Having the ability to code offers individuals many different career paths. But what kind of work environment is better suited for you? A safe, high-paying corporate job or an exciting, fast-moving startup? The answer is typically more a matter of personality than of skill.
If you find yourself asking “Should I work at a startup?” here are a few questions to consider about what kind of position you’re looking for:
What Level of Risk Are You Comfortable With?
Tolerance for risk is something deeply personal and varies between individuals.
In a startup environment, there’s potential to get in early in a high rank at a small organization, gain equity in the company, and achieve a lot of success very quickly.
There’s also the risk that the startup will fail, and you won’t get paid at all.
Think about it like a game of poker. If you’re typically the first guy at the table going all in, a startup mindset might be the perfect fit for you. If you’re likely to play a more conservative game a couple chips at a time, you may find that a corporate position would be a better fit.
Do You Learn Best from a Mentor or On Your Own?
Typically speaking, corporations have a more organized managerial structure and a set way of doing things. While there can be room for innovation, you’ll likely be given specific direction as to how to go about your work and receive more feedback on the work you submit. With numerous levels of management in place, you may find it easier in a corporate environment to find a mentor who will work with you personally, showing you the ropes of the industry and teaching you new skills. This can be a boon if you find that you learn best in an apprentice situation.
Compared to established corporations, startups tend to have a less vertical corporate structure and a lot fewer people taking on a large workload. As a result, startup leaders don’t have a ton of time for supervision or hand-holding. You may often be expected to figure things out on your own without a ton of instruction.
Some folks really hate to be managed, which makes the more autonomous startup culture appealing. Others prefer a more stable system and the educational benefits of having a mentor. It’s simply a matter of personality.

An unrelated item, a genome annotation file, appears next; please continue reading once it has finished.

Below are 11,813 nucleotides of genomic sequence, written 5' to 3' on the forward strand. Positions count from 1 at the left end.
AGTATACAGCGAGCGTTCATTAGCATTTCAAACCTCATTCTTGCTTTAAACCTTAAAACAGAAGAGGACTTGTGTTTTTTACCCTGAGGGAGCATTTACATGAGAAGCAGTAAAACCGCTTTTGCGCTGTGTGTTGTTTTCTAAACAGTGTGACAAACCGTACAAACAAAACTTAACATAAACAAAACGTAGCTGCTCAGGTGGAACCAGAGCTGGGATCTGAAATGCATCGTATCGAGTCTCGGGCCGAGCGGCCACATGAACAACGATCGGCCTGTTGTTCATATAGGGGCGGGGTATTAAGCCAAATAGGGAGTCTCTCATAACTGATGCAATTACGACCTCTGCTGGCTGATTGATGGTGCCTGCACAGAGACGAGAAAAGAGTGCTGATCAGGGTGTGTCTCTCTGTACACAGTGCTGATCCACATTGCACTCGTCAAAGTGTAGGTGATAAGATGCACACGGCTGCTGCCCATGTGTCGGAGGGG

Are You a Jack of All Trades or a Master of One?
How willing are you to go with the flow and fill in wherever is needed? Especially in the earliest stages of a startup, job titles and responsibilities tend to be pretty fluid. With a lot of shoes to be filled and not enough feet, you might find yourself serving as the company receptionist, coffee runner, blog writer, or even accountant, in addition to your programming work.
If you’re more of a solo artist than a team player, that’s ok—it just may mean that a startup isn’t your ideal work environment. Corporations tend to have more narrowly defined job titles, and your responsibilities will likely be confined to your particular field.
How Do You Feel About Work-Life Balance?
When it comes to balancing work life and home life, some folks feel pretty strongly about separating church and state. These individuals want to work their set hours, walk out the door at 5 o’clock on Friday, and not think about the office again until Monday morning. If that sounds like your mentality, you’d likely be better off working for a corporation.
Startup leaders, on the other hand, tend to prioritize work getting done over butts in seats. You may find yourself working crazy hours leading up to a big deadline, but rolling into the office around noon during slower periods without anyone even batting an eye. So if you’re willing to put in some late nights and the occasional weekend toward getting a product off the ground, in exchange for a vested interest in the product’s success—then you might have the perfect mentality for a startup.
As you consider these questions, the most important thing to remember is that there is no right answer here—there’s only what’s right for you. It is equally possible to have a successful career as a programmer either with a corporation or in a startup. The decision comes down to assessing what type of work environment you’re most likely to thrive in, so that you can truly enjoy your work day-in and day-out.
Image courtesy of wikipedia.